Difficult to live with, this disease has a significant psychosocial impact, severely affecting self-confidence. Moreover, the women affected put a lot of effort into eliminating their blemishes.
According to a 2017 study*, 87% of women with acne in France who are between the ages of 20 and 40 seek treatment. What are the various profiles of affected women, what causes this adult acne, and what are its characteristics?
*Arcane Research study – February 2017
The various profiles of affected women
Adult acne especially affects women over the age of 25. According to studies, 41% to 54%* of women are affected, with various scenarios:
- acne persisting since adolescence
- late-onset acne appearing for the first time in adulthood
- relapse of acne, which disappeared after adolescence and recurs in adulthood.
* F. Kamangar, K. Shinkai, Acne in the adult female patient: a practical approach, International Journal of Dermatology, 2012
What are the causes?
- The root cause is always hyperseborrhoea combined with dysseborrhoea, which then promotes inflammation: the C. acnes bacterium proliferates, causing the pilo-sebaceous follicle to become inflamed and the immune system to be chronically stimulated.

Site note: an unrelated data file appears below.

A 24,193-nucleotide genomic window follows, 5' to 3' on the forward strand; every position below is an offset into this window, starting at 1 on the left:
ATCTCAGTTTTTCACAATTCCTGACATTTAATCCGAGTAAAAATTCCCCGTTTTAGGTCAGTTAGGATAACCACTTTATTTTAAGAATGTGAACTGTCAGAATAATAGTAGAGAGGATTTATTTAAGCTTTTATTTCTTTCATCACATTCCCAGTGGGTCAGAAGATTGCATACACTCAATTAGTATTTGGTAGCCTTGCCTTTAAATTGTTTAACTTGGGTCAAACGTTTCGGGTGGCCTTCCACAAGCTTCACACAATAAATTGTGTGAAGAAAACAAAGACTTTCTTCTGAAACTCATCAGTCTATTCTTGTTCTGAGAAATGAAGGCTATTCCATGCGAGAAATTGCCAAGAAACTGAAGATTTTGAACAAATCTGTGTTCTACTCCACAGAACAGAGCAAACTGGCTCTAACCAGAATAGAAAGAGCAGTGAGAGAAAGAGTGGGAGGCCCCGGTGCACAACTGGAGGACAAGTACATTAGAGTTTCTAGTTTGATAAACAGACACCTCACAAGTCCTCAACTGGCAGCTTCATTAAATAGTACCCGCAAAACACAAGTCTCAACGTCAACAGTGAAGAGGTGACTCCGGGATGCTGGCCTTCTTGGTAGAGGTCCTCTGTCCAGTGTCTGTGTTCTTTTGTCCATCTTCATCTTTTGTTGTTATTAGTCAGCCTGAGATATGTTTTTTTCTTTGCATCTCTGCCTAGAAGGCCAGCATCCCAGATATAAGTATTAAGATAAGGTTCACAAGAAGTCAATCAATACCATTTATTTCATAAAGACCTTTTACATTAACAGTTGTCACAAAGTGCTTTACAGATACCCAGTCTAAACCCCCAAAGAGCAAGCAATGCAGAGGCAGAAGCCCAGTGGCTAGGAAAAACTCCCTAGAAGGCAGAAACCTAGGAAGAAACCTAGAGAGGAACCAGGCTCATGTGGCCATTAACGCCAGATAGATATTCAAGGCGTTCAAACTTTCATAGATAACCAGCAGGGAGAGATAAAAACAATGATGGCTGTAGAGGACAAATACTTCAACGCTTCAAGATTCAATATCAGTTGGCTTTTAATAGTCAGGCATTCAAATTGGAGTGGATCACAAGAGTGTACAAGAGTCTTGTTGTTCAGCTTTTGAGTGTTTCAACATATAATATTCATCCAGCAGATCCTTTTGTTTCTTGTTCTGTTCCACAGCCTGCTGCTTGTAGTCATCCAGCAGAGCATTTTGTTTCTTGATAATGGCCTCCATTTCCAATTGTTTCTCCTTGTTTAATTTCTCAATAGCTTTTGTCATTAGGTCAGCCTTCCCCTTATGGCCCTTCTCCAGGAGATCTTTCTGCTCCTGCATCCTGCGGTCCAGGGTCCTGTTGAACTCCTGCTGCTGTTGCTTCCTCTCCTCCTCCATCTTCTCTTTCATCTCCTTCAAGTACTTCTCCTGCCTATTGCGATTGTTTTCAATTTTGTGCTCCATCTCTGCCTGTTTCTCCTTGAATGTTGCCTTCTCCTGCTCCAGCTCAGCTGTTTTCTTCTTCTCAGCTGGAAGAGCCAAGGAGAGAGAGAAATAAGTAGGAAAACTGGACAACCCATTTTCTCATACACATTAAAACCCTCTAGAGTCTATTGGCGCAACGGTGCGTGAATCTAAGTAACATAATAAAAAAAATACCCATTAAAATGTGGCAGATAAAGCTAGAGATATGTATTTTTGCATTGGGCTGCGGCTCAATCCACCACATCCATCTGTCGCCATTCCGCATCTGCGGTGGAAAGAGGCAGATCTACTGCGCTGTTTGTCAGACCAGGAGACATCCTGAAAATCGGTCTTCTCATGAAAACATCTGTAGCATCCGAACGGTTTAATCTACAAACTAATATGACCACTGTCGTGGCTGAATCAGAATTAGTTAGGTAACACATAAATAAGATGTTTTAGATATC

- Genetics and hormonal activity also play a role. Female adult acne is related to the menstrual cycle in 65% to 78%** of cases.
- Numerous studies are in progress to better understand this phenomenon of adult acne, which still remains unclear. Diet (sugar, foods with a high glycemic index, and dairy products), stress, fine-particulate pollution and endocrine disruptors are thought to play a role and are currently being studied.
** Preneau S., Dréno B.: Female acne – a different subtype of teenager acne? JEADV 2012; 26: 277-282
What are the signs of adult acne?
Adult acne is often very different from adolescent acne. There are fewer blemishes but they are often inflamed and are located primarily on the lower face (jaws and chin) in women and on the back in men.